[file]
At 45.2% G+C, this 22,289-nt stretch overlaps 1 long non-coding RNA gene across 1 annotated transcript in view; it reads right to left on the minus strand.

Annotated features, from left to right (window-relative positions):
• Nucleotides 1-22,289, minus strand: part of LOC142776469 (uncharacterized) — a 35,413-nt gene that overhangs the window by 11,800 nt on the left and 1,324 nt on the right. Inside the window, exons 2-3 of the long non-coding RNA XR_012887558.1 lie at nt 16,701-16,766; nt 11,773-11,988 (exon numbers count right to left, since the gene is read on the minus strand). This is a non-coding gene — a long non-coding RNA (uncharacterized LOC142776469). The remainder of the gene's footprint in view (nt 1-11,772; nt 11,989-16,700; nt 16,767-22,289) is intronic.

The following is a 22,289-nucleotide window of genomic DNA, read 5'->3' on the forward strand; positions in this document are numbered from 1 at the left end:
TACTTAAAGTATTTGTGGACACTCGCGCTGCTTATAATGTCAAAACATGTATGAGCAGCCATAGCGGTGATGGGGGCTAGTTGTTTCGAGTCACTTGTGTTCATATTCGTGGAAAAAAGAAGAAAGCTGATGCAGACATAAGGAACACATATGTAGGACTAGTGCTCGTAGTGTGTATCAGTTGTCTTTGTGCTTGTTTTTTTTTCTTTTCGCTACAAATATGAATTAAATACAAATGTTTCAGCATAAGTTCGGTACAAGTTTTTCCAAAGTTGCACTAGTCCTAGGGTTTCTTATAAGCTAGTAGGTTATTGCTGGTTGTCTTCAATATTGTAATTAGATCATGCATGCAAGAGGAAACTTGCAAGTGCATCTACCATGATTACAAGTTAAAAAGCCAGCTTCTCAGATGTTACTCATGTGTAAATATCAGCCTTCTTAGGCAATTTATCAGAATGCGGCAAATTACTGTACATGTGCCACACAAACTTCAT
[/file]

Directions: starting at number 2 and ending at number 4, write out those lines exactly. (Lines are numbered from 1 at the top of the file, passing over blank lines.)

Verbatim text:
Annotated features, from left to right (window-relative positions):
• Nucleotides 1-22,289, minus strand: part of LOC142776469 (uncharacterized) — a 35,413-nt gene that overhangs the window by 11,800 nt on the left and 1,324 nt on the right. Inside the window, exons 2-3 of the long non-coding RNA XR_012887558.1 lie at nt 16,701-16,766; nt 11,773-11,988 (exon numbers count right to left, since the gene is read on the minus strand). This is a non-coding gene — a long non-coding RNA (uncharacterized LOC142776469). The remainder of the gene's footprint in view (nt 1-11,772; nt 11,989-16,700; nt 16,767-22,289) is intronic.

The following is a 22,289-nucleotide window of genomic DNA, read 5'->3' on the forward strand; positions in this document are numbered from 1 at the left end: